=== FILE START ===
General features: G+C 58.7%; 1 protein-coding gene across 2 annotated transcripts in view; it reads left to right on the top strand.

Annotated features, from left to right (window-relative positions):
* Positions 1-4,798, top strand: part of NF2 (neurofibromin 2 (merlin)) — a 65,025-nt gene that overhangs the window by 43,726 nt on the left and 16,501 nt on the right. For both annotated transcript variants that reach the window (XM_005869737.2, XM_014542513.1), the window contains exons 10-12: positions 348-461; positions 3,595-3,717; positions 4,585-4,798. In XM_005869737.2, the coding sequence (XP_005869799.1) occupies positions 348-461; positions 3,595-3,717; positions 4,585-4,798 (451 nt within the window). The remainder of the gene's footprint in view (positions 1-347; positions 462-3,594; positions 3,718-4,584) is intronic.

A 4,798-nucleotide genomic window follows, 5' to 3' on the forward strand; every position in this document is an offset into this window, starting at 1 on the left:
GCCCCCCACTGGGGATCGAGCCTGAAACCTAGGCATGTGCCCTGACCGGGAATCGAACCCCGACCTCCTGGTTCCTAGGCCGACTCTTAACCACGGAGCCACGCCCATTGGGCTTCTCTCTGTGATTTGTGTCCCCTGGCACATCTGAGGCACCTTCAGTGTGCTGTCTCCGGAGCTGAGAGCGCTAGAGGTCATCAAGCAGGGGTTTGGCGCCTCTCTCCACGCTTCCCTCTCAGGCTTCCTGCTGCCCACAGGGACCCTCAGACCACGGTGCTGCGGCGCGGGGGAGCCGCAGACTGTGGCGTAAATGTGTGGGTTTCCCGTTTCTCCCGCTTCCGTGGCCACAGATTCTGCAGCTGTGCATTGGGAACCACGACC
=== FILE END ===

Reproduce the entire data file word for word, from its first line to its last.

General features: G+C 58.7%; 1 protein-coding gene across 2 annotated transcripts in view; it reads left to right on the top strand.

Annotated features, from left to right (window-relative positions):
* Positions 1-4,798, top strand: part of NF2 (neurofibromin 2 (merlin)) — a 65,025-nt gene that overhangs the window by 43,726 nt on the left and 16,501 nt on the right. For both annotated transcript variants that reach the window (XM_005869737.2, XM_014542513.1), the window contains exons 10-12: positions 348-461; positions 3,595-3,717; positions 4,585-4,798. In XM_005869737.2, the coding sequence (XP_005869799.1) occupies positions 348-461; positions 3,595-3,717; positions 4,585-4,798 (451 nt within the window). The remainder of the gene's footprint in view (positions 1-347; positions 462-3,594; positions 3,718-4,584) is intronic.

A 4,798-nucleotide genomic window follows, 5' to 3' on the forward strand; every position in this document is an offset into this window, starting at 1 on the left:
GCCCCCCACTGGGGATCGAGCCTGAAACCTAGGCATGTGCCCTGACCGGGAATCGAACCCCGACCTCCTGGTTCCTAGGCCGACTCTTAACCACGGAGCCACGCCCATTGGGCTTCTCTCTGTGATTTGTGTCCCCTGGCACATCTGAGGCACCTTCAGTGTGCTGTCTCCGGAGCTGAGAGCGCTAGAGGTCATCAAGCAGGGGTTTGGCGCCTCTCTCCACGCTTCCCTCTCAGGCTTCCTGCTGCCCACAGGGACCCTCAGACCACGGTGCTGCGGCGCGGGGGAGCCGCAGACTGTGGCGTAAATGTGTGGGTTTCCCGTTTCTCCCGCTTCCGTGGCCACAGATTCTGCAGCTGTGCATTGGGAACCACGACC